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This is the second part in a series about free market reforms occurring in parts of Europe. Read the first piece about health care here.
"Why can’t the U.S. be more like Europe?” It’s a familiar refrain among those who would prefer the federal government take on an even larger and more commanding role in providing health care and other social services.
But big government advocates should take a closer look at how several Northern European social democracies, long celebrated for their “cradle to grave” health and welfare coverage, are changing. In recent years, countries including Sweden, Finland, and Denmark have embraced a variety of privatization and free market initiatives aimed at scaling down their bloated public sectors.
The changes are driven in large part by the growing recognition that gargantuan government sectors and overgenerous entitlements are simply unsustainable. As Adrian Wooldridge notes in a 2013 article for The Economist, “they have reached the limits of big government.”
Moreover, European leaders are recognizing that to set the stage for long-term growth requires reining in the ever-growing social welfare programs that are a drag on the economy. While the Nordic states weathered the downturn of 2007-2009 better than most—certainly better than the basket-case economies of southern Europe—growth and productivity have remained sluggish.
Perhaps the most prominent example is Sweden, where a long-term project has been under way, beginning in the early 1990s, to rethink the government’s role in the economy.
In 1993, Wooldridge writes, Sweden’s public spending as a proportion of GDP was at 67%; today it’s at 49%. The nation also embarked on an aggressive tax reform program, cutting marginal tax rates to 57%—still high by American standards, but 27 percentage points lower than in 1983.
Across a wide range of fiscal and policy categories, Sweden has opted for reforms, including reducing the corporate tax rate; embracing school vouchers; moving toward defined-contribution pensions; tightening eligibility for unemployment; and privatizing health care and other social services.
Swedish economist Anders Aslund writes of attending a spring 2012 conference on the Swedish economy and witnessing how far the intellectual center of gravity has shifted—and not just among traditional advocates of free markets.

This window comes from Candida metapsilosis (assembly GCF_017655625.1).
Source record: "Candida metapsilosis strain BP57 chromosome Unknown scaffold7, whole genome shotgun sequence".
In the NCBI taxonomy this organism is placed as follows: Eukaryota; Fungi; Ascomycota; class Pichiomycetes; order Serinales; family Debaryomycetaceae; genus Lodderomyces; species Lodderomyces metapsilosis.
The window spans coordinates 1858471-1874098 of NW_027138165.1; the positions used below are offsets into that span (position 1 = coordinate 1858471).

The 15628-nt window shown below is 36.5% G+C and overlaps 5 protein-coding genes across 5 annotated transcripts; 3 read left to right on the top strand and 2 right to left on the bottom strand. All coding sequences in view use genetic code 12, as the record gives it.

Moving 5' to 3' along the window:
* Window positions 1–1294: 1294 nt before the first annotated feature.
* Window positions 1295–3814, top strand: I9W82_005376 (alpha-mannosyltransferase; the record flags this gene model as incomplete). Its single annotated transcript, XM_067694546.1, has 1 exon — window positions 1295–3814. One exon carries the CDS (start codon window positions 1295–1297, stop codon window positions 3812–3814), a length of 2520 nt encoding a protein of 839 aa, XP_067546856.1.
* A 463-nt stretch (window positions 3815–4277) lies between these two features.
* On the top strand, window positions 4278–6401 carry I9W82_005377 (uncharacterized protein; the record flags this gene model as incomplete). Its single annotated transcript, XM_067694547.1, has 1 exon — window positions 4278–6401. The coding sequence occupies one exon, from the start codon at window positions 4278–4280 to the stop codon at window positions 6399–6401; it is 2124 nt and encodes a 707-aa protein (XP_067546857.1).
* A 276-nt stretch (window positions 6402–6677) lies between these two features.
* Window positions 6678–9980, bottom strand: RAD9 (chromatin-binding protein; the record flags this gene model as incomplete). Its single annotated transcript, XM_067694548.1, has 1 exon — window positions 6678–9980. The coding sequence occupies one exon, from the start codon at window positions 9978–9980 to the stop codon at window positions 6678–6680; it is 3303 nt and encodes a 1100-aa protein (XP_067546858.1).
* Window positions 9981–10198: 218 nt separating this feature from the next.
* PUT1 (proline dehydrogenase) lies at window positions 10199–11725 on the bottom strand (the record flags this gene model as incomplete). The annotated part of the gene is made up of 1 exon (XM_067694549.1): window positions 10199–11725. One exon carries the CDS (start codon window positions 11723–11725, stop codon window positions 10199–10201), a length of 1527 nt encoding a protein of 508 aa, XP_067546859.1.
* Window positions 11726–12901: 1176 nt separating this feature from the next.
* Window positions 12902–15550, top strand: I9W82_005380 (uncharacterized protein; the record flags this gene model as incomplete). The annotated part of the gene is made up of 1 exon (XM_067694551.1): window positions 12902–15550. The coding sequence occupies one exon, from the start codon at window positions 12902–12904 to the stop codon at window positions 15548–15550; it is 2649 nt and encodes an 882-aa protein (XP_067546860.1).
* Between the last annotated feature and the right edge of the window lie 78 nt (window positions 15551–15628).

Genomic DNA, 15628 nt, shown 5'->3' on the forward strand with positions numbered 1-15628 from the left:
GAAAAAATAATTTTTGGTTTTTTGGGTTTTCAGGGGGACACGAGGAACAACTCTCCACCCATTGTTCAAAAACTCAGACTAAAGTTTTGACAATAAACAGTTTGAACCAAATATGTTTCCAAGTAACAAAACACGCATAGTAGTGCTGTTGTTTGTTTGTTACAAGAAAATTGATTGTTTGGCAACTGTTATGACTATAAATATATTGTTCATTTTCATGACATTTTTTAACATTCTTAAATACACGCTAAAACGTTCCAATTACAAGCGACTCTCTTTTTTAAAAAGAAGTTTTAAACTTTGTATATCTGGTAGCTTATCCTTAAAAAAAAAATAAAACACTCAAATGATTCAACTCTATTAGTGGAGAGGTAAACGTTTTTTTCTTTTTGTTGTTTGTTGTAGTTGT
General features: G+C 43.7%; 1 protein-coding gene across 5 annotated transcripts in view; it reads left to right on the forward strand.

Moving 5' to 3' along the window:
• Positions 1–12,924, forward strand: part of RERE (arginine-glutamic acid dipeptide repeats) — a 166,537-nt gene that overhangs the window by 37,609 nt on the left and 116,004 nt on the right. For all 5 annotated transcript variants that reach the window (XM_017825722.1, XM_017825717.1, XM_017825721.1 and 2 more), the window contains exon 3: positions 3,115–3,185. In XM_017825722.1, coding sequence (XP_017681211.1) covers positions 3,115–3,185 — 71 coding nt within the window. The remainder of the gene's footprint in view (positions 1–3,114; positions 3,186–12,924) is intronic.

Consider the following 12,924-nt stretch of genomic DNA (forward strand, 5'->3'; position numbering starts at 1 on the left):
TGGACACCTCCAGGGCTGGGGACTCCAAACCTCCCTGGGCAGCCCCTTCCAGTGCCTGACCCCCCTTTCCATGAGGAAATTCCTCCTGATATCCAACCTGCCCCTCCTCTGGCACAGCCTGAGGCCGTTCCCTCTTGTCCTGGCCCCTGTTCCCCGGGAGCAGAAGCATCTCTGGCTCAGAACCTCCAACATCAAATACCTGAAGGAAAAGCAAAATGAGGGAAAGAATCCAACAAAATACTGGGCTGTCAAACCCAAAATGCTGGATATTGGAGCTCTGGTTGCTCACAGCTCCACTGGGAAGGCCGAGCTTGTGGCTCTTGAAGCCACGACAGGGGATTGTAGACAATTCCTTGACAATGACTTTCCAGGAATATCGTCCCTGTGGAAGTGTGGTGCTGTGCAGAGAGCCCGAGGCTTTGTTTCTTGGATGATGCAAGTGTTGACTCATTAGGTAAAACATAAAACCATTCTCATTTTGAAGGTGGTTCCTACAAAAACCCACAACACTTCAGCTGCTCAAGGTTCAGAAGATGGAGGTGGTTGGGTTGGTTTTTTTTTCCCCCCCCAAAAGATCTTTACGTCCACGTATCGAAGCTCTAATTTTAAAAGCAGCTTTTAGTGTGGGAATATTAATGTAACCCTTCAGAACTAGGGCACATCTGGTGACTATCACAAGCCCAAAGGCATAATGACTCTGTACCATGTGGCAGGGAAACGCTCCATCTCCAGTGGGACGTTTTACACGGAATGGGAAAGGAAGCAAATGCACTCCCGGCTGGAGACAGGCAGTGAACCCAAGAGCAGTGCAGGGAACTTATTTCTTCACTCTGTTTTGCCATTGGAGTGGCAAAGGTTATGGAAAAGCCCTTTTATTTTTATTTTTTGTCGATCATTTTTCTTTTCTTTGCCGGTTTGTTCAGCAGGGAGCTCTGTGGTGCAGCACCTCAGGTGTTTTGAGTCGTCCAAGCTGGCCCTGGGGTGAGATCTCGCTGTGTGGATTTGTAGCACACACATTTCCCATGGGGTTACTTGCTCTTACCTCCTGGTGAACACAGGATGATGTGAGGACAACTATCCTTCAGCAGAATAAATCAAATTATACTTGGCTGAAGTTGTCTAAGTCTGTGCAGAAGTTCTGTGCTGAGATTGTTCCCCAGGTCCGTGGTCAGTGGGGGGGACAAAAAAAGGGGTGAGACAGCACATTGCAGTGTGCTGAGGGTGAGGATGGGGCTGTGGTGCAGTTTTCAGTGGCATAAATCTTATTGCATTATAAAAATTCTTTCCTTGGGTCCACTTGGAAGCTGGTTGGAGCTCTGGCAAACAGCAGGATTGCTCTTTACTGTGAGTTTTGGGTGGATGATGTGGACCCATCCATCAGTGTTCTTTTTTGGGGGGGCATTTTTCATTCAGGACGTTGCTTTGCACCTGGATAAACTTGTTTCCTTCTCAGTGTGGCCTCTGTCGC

“I was amazed to hear how far the consensus had moved to the free-market right, even among Social Democrats and trade-union leaders,” Aslund writes on Bloomberg.com. “The values are competition, openness, and efficiency, while social and environmental values remain—a social-welfare society without the social-welfare state. The idea is to make it more efficient through competition among private providers.”
It’s not just Sweden. In 2013, the Netherlands announced an ambitious plan to rethink the nation’s welfare state, which Dutch King Willem-Alexander described as “unsustainable.” The king emphasized moving the nation toward what he called “a participation society,” reforming overgenerous social programs and calling for greater individual responsibility to “lay the basis for creating jobs and restoring confidence.” Similar evolution can be seen in Finland and Denmark.
That is not to say, of course, that Northern Europe will evolve into a free market paradise overnight. Entrepreneurs are still stifled by high taxes, and public spending as a percentage of GDP, while improved, remains troublingly high.
And even while reining in public services, the Nordic states continue to boast comparatively large government sectors. For example, in Norway, some 30% of the workforce is in the public sector, according to data from the Organization for Economic Development and Cooperation. But even so, it’s telling that the most significant reforms have been in the direction of reducing government and allowing for more market-based influences to emerge.
In a February 2013 editorial, The Economist hailed that shift, suggesting that leaders from both the political left and right could learn from the Nordic nations’ creative and innovative approach toward making government work as an antidote to “tired orthodoxies” of the 20th century.
“You can inject market mechanisms into the welfare state to sharpen its performance,” the Economist editors conclude. “You can put entitlement programs on sound foundations to avoid beggaring future generations. But you need to be willing to root out corruption and invested interests. And you must be ready to abandon tired orthodoxies of the left and right and forage for good ideas across the political spectrum.”
At a time when the Obama administration continues to insist on limitlessly expanding government programs and the federal role in health care and labor markets, perhaps it is time to learn from Northern Europe's experience as it moves to redefine the roles of government and the private sector.